Speaking to Italian television after the race, Van Wilder said that his winning move was merely intended to put some tempo into the leading group of 10 top riders, which included the two big favourites. “Then I had a gap, so I went full gas. With also my sports director [Davide] Bramati going crazy in the car, saying I have to do a TT to the finish. So I did.”
He added that the weeks since the announcement of the merger had been “difficult for us [Soudal riders]. So this victory was for my teammates to say we don’t agree with all this [obscenity] and we want to continue with Soudal-QuickStep. We are strong enough and I hope it will be like this.” This was the first prominent voice of dissent against the merger, which could put Jumbo’s Jonas Vingegaard, Wout van Aert and Sepp Kuss on the same team as Soudal’s Remco Evenepoel, Julian Alaphilippe and Van Wilder, assuming they remain with the team. Though cycling’s governing body UCI has officially announced the intent of the two teams to join forces, the merger has not been finalised.
Carapaz finished second in the race, 16 seconds behind the winner, while Aleksandr Vlasov (BORA-Hansgrohe) finished third at 18 seconds. The 196.5 km race from Busto Arsizio to Varese kicked into gear after about 50 km when a group of nine riders formed a successful breakaway and quickly built a gap of more than 5 minutes to the peloton. A succession of unsuccessful chase attempts began with 65 km to go when Julian Alaphilippe (Soudal-QuickStep), Pavel Sivakov (Ineos Grenadiers) and eventually Vlasov made a promising move. But all the breakaway attempts were chased down by the peloton, under the impetus of Pogačar’s UAE Team Emirates and Roglič’s Jumbo-Visma.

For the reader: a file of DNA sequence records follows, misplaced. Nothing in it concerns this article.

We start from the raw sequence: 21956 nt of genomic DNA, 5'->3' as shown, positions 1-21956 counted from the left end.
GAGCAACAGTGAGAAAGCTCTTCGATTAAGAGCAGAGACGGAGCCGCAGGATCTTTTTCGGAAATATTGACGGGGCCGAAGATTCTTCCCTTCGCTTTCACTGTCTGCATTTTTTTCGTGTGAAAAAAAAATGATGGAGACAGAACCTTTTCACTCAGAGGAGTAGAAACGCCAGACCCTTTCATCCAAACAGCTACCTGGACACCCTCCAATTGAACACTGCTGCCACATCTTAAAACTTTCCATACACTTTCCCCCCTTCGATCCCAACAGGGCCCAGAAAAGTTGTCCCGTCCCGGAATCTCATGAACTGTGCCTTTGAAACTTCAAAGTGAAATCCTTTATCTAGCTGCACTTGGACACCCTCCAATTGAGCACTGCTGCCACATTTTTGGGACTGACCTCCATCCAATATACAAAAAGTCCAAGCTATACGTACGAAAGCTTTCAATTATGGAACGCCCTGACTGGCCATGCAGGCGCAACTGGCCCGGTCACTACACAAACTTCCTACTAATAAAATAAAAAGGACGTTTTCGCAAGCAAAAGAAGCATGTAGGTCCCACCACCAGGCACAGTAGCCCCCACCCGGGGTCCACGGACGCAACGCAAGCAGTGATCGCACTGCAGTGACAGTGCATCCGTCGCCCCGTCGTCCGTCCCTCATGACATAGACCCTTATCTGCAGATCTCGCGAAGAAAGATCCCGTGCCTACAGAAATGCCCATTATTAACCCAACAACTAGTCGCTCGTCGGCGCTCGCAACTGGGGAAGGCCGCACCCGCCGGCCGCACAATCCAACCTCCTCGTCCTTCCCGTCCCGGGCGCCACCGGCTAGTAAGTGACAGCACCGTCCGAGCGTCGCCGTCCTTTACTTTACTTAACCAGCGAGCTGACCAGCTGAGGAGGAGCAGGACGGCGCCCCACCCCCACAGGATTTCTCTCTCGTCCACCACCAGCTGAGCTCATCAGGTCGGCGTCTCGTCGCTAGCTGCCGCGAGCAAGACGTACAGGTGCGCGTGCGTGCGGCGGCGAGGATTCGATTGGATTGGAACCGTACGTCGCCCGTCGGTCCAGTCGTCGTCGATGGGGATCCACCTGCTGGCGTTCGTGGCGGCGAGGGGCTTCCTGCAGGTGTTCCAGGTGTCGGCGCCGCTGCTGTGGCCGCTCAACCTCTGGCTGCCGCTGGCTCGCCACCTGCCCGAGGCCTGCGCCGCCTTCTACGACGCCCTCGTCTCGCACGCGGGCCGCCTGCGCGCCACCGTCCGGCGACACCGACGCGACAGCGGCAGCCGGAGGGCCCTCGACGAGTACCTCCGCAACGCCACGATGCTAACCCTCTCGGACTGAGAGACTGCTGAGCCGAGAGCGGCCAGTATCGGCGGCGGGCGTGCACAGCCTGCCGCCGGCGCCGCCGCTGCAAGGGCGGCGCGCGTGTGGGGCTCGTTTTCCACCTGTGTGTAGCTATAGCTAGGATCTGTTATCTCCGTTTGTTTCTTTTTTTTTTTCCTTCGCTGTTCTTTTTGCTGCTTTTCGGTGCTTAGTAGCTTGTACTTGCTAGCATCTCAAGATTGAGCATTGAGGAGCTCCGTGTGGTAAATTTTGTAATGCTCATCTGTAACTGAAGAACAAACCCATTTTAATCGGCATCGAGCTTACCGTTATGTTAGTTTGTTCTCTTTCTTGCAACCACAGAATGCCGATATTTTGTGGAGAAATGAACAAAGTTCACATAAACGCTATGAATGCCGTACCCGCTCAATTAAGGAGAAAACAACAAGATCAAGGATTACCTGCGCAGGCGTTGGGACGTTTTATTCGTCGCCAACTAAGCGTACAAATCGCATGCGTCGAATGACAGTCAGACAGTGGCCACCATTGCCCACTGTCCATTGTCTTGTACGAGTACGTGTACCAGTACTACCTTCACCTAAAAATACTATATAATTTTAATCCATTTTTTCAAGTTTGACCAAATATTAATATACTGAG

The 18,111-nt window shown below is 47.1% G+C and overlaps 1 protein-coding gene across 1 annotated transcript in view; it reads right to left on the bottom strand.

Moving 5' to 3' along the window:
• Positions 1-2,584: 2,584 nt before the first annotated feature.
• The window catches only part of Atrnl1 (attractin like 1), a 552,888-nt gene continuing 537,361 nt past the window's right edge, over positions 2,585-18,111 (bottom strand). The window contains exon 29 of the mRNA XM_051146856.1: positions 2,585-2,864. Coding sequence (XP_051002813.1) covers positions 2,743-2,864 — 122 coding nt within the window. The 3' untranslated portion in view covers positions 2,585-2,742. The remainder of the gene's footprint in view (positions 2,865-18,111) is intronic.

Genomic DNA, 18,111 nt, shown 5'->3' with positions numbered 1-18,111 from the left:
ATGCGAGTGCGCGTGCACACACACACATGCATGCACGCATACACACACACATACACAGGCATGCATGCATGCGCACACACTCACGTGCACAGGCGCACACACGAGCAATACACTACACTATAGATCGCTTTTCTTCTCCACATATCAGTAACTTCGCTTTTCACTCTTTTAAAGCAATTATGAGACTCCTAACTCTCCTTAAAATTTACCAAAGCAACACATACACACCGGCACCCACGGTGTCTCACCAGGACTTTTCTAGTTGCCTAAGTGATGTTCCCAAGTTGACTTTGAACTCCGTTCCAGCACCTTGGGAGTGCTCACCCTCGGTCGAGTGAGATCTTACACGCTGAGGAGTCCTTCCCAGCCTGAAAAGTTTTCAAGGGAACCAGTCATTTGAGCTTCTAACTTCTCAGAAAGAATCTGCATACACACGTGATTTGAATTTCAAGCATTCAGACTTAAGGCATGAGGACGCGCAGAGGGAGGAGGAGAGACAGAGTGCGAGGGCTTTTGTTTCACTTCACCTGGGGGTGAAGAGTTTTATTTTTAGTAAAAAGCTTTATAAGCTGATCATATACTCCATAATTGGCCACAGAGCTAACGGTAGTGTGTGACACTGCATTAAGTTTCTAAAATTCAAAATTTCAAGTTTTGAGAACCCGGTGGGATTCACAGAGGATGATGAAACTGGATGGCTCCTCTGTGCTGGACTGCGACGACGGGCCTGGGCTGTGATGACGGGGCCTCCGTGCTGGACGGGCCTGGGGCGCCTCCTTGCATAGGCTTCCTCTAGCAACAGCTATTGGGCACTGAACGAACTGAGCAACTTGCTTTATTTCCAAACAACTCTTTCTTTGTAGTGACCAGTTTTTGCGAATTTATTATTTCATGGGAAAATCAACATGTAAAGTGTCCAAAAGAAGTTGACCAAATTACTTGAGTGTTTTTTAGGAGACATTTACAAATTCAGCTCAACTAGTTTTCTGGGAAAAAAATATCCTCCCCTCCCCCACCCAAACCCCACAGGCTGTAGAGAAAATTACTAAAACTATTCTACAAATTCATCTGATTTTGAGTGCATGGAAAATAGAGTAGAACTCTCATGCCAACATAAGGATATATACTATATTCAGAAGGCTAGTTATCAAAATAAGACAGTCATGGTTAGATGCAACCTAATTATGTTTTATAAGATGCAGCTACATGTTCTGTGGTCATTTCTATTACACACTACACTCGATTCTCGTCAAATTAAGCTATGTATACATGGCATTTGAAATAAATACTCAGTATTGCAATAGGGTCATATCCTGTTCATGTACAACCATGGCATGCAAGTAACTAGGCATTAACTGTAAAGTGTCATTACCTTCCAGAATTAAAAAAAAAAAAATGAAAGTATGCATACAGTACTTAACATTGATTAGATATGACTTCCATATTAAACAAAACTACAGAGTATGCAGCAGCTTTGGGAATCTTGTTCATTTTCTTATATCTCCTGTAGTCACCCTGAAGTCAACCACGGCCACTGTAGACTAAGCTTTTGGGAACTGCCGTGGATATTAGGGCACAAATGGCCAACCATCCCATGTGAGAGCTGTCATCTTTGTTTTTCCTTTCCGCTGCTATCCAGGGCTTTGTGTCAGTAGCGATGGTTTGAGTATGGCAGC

In the final breakaway attempt, Italy’s Walter Calzoni (Q36.5 Pro Cycling), the only rider remaining from the original breakaway, was joined by Wilco Kelderman (Jumbo-Visma) and Warren Barguil (Arkéa Samsic). When his two road companions faded, Calzoni continued on his own, completing a bravura performance that, however, was doomed once the group of favourites joined the fray with about 12 km remaining in the race. From then on, it looked very much as if the race would come down to a contest between last year’s Tre Valli winner, Pogačar, and Roglič who won the first of the three Italian autumn one-day races on September 30, the Giro dell’Emilia. But Van Wilder had a better idea, and took advantage of a lack of resolution on the part of the pursuing group to score a historic victory – he is the first Belgian to win the Tre Valli since Eddy Merckx, in 1968 – and stamp himself as a young rider with a big future. Roglič finished fourth, just ahead of fellow Slovenian Pogačar, both 18 seconds behind the winner.
The final and most important Italian autumn one-day race, the Il Lombardia, will be held on Saturday, with most of the same stellar riders taking part. They will be joined by Remco Evenepoel who long ago announced it as one of his late-year targets. The only road superstar missing will be Vingegaard. The Lombardia could be Roglič’s last race for Jumbo-Visma. Before the Giro dell’Emilia, he announced that he would be leaving the team and has since said that he would divulge the name of his future team after Saturday’s race. According to a story in Monday’s Gazzetta dello Sport, that team will be BORA-Hansgrohe where he could have the support of Vlasov and Jay Hindley if they agree to work as his super-domestiques.